Change is a constant in our lives, a force that shapes our journey and propels us towards growth. I am no stranger to change myself, having gone through many transformations over the course of my life. While the focus is often on how hard change can be, today I want to look at how we can actually get through it, and the reason it’s worth the struggle.
To help me gain more clarity on this topic, I recently spoke with Kirsten Beske, a mindset and transformation expert, who shared her insights on what is required for transformation and how we can begin to connect with our value system to drive the change that we’re looking for. In this blog, I’ll be sharing her wisdom about the value of making space, the importance of journaling (something I love), plus we’ll dig into the definition of positive psychology and how it’s applied in our lives.
The Process of Change
Change manifests in various forms—sometimes as a result of external circumstances beyond our control, and at other times, as an inner yearning for something more aligned with our values. Understanding the dual nature of change, whether it be a shift in circumstances or a change in mindset, is crucial. The lens through which we perceive change, and the thoughts we cultivate, play pivotal roles in shaping the narrative of our lives.
Change often brings tension, a palpable force urging us to move into the next phase of our lives. Addressing this tension directly, rather than avoiding it, offers an opportunity for self-reflection. It requires a courageous examination of our values, aspirations, and the life we envision. It’s common for humans to feel reluctant about confronting this tension but that often leads to avoidance through various numbing behaviors, whether it’s food, alcohol, or scrolling through social media.
Sometimes we don’t want to accept the answer that might start to change how that tension is appearing in your life. It can mean big transformations like changing jobs or changing partners or moving house. Yet, acknowledging the discomfort and seeking clarity through self-reflection are stepping stones to growth.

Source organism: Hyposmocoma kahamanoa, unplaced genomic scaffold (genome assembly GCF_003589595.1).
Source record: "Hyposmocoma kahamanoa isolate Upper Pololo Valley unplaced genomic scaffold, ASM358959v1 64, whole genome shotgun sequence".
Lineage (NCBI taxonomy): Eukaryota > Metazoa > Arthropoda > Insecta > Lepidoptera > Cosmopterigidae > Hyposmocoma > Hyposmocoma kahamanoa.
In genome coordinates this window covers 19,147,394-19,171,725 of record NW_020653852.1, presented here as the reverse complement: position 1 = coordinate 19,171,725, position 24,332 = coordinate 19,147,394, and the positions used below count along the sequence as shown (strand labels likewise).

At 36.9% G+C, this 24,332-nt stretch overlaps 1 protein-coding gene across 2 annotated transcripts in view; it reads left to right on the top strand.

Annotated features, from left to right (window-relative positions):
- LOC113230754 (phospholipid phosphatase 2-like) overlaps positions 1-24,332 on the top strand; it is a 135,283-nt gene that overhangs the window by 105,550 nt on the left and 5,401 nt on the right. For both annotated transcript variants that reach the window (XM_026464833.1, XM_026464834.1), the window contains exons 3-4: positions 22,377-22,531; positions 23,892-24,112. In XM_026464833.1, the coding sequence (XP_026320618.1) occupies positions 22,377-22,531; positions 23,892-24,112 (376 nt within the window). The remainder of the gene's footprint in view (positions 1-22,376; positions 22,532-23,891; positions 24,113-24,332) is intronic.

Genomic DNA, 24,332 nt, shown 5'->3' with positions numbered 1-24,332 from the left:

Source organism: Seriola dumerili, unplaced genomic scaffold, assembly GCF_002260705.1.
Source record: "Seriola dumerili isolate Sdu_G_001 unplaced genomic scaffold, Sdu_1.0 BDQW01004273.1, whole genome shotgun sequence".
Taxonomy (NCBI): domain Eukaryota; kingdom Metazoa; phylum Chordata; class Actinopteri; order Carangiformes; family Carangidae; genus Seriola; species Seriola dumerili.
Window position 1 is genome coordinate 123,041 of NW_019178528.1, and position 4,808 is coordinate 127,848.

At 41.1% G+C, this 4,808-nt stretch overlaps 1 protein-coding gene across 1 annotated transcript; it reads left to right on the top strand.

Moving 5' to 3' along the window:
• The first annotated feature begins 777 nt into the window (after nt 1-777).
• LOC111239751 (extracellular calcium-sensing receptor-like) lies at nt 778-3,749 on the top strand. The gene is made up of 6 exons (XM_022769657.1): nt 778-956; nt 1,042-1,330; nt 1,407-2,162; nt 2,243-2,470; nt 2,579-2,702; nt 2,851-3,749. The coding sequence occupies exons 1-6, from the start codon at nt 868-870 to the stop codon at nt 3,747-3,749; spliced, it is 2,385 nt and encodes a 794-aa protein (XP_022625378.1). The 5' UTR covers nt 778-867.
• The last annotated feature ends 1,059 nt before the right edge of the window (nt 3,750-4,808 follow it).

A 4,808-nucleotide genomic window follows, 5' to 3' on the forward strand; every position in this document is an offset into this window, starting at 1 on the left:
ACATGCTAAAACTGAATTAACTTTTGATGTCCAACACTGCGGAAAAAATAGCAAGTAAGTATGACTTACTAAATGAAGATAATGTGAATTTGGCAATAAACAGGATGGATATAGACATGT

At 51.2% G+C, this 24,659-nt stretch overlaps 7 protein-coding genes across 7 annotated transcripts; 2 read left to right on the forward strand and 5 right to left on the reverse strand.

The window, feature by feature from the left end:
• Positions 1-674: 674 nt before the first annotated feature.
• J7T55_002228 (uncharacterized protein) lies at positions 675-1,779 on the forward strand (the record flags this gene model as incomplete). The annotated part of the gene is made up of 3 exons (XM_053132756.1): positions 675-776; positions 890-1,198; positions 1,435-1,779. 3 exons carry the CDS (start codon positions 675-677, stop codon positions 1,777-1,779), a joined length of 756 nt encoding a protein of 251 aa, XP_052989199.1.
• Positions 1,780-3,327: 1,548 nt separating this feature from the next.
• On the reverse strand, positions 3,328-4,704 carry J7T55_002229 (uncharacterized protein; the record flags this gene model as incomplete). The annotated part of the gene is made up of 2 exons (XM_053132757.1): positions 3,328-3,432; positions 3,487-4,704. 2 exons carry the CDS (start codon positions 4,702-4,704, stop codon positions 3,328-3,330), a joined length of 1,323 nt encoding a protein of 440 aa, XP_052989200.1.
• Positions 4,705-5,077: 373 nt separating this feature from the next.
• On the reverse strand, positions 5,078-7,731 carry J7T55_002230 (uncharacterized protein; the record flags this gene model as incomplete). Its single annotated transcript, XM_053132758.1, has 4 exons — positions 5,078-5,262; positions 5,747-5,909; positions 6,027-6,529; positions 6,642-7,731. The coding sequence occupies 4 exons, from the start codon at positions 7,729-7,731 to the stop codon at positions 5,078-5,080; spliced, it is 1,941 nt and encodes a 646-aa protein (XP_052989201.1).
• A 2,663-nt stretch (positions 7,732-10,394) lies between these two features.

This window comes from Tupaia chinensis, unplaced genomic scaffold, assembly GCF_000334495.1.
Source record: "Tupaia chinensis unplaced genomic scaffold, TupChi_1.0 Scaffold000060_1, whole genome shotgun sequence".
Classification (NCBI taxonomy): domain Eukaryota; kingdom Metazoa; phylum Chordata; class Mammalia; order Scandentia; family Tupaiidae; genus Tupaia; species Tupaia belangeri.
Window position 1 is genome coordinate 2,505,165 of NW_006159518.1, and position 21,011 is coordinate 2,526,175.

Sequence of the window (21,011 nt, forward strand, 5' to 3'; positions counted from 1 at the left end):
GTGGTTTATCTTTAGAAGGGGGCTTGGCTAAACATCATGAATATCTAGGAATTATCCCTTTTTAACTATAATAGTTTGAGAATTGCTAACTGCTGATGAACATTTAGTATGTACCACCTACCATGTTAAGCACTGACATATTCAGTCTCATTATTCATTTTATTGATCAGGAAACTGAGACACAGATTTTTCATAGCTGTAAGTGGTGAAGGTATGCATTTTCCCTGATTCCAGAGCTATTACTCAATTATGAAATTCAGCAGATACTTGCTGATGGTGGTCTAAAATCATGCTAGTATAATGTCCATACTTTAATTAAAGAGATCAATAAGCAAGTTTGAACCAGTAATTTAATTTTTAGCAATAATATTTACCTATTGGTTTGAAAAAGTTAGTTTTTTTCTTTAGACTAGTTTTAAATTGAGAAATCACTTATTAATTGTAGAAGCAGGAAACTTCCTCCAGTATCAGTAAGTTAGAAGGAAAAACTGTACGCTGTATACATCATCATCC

Radical Acceptance and the Value of Making Space
It’s not necessarily easy for me to be a physician right now, operating in a broken healthcare system, but one of my mentors is always encouraging me to practice radical acceptance. We still have to come to work and function in this broken system and it’s much more difficult if we’re constantly fighting against what it is, instead of just trying to work through what it is.
When we acknowledge the reality of our circumstances and understand that resistance only intensifies the struggle, we can reduce the tension. Amid the rapid currents of life, finding moments to come up for
air and check in with ourselves is vital, especially for women who are in the daily grind of fulfilling multiple roles.
You can’t always grant yourself space to take that step back and look at the big picture. But I think it’s a great gift if you think of it as a priority and start looking for the space to take some time to assess your values and your purpose. The research all shows that if you are discerning about your sense of engagement in life, what’s lighting you up, what your purpose is, and the overarching impact you want to make, you will feel more fulfilled.